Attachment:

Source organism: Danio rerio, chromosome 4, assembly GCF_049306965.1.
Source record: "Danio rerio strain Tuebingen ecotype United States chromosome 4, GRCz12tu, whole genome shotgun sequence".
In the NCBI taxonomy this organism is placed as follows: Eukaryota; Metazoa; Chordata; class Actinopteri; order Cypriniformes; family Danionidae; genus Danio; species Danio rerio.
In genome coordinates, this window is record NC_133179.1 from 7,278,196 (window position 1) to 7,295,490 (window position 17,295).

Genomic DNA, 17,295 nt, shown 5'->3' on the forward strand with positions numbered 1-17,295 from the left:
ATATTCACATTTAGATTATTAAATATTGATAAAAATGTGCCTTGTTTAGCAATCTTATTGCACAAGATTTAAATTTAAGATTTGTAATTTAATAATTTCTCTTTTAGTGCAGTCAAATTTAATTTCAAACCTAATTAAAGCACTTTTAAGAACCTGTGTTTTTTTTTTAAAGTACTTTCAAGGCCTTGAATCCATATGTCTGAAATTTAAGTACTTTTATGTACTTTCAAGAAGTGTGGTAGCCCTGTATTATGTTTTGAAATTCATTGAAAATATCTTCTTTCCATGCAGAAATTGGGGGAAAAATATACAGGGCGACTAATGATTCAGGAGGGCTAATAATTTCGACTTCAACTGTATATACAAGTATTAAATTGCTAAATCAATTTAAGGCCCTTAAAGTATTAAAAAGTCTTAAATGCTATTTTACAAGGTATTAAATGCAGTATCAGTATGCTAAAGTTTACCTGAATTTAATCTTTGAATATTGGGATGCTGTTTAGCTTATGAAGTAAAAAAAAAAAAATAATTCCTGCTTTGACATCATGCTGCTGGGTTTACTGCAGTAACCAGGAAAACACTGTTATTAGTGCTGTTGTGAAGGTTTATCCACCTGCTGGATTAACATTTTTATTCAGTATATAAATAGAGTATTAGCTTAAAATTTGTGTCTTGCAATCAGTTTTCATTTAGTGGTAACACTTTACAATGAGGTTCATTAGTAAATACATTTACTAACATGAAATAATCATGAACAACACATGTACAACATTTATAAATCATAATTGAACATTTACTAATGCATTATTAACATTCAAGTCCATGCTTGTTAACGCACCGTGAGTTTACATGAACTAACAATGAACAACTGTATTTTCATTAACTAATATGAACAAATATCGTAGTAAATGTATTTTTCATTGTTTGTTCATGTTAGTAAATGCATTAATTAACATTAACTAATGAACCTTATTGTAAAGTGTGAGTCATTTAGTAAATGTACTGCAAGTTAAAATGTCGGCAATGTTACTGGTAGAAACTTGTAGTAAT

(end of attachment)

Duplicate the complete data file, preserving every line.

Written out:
Source organism: Danio rerio, chromosome 4, assembly GCF_049306965.1.
Source record: "Danio rerio strain Tuebingen ecotype United States chromosome 4, GRCz12tu, whole genome shotgun sequence".
In the NCBI taxonomy this organism is placed as follows: Eukaryota; Metazoa; Chordata; class Actinopteri; order Cypriniformes; family Danionidae; genus Danio; species Danio rerio.
In genome coordinates, this window is record NC_133179.1 from 7,278,196 (window position 1) to 7,295,490 (window position 17,295).

Genomic DNA, 17,295 nt, shown 5'->3' on the forward strand with positions numbered 1-17,295 from the left:
ATATTCACATTTAGATTATTAAATATTGATAAAAATGTGCCTTGTTTAGCAATCTTATTGCACAAGATTTAAATTTAAGATTTGTAATTTAATAATTTCTCTTTTAGTGCAGTCAAATTTAATTTCAAACCTAATTAAAGCACTTTTAAGAACCTGTGTTTTTTTTTTAAAGTACTTTCAAGGCCTTGAATCCATATGTCTGAAATTTAAGTACTTTTATGTACTTTCAAGAAGTGTGGTAGCCCTGTATTATGTTTTGAAATTCATTGAAAATATCTTCTTTCCATGCAGAAATTGGGGGAAAAATATACAGGGCGACTAATGATTCAGGAGGGCTAATAATTTCGACTTCAACTGTATATACAAGTATTAAATTGCTAAATCAATTTAAGGCCCTTAAAGTATTAAAAAGTCTTAAATGCTATTTTACAAGGTATTAAATGCAGTATCAGTATGCTAAAGTTTACCTGAATTTAATCTTTGAATATTGGGATGCTGTTTAGCTTATGAAGTAAAAAAAAAAAAATAATTCCTGCTTTGACATCATGCTGCTGGGTTTACTGCAGTAACCAGGAAAACACTGTTATTAGTGCTGTTGTGAAGGTTTATCCACCTGCTGGATTAACATTTTTATTCAGTATATAAATAGAGTATTAGCTTAAAATTTGTGTCTTGCAATCAGTTTTCATTTAGTGGTAACACTTTACAATGAGGTTCATTAGTAAATACATTTACTAACATGAAATAATCATGAACAACACATGTACAACATTTATAAATCATAATTGAACATTTACTAATGCATTATTAACATTCAAGTCCATGCTTGTTAACGCACCGTGAGTTTACATGAACTAACAATGAACAACTGTATTTTCATTAACTAATATGAACAAATATCGTAGTAAATGTATTTTTCATTGTTTGTTCATGTTAGTAAATGCATTAATTAACATTAACTAATGAACCTTATTGTAAAGTGTGAGTCATTTAGTAAATGTACTGCAAGTTAAAATGTCGGCAATGTTACTGGTAGAAACTTGTAGTAAT